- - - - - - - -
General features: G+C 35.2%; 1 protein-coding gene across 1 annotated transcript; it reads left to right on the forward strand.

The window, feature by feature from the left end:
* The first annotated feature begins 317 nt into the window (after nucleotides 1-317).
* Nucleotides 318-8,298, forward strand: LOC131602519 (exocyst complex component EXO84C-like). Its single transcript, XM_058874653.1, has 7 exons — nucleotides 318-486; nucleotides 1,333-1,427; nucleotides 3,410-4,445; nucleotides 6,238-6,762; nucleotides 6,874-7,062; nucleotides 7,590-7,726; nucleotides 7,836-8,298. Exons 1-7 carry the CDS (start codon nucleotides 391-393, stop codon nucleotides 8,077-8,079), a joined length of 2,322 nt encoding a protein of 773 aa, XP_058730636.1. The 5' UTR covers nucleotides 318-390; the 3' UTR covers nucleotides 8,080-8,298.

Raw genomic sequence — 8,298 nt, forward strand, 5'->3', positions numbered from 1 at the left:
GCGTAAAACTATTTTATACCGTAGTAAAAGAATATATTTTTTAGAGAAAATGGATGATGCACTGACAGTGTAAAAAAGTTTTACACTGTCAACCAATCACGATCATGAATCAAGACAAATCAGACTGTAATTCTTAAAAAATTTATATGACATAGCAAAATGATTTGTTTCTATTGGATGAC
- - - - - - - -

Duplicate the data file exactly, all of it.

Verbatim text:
General features: G+C 35.2%; 1 protein-coding gene across 1 annotated transcript; it reads left to right on the forward strand.

The window, feature by feature from the left end:
* The first annotated feature begins 317 nt into the window (after nucleotides 1-317).
* Nucleotides 318-8,298, forward strand: LOC131602519 (exocyst complex component EXO84C-like). Its single transcript, XM_058874653.1, has 7 exons — nucleotides 318-486; nucleotides 1,333-1,427; nucleotides 3,410-4,445; nucleotides 6,238-6,762; nucleotides 6,874-7,062; nucleotides 7,590-7,726; nucleotides 7,836-8,298. Exons 1-7 carry the CDS (start codon nucleotides 391-393, stop codon nucleotides 8,077-8,079), a joined length of 2,322 nt encoding a protein of 773 aa, XP_058730636.1. The 5' UTR covers nucleotides 318-390; the 3' UTR covers nucleotides 8,080-8,298.

Raw genomic sequence — 8,298 nt, forward strand, 5'->3', positions numbered from 1 at the left:
GCGTAAAACTATTTTATACCGTAGTAAAAGAATATATTTTTTAGAGAAAATGGATGATGCACTGACAGTGTAAAAAAGTTTTACACTGTCAACCAATCACGATCATGAATCAAGACAAATCAGACTGTAATTCTTAAAAAATTTATATGACATAGCAAAATGATTTGTTTCTATTGGATGAC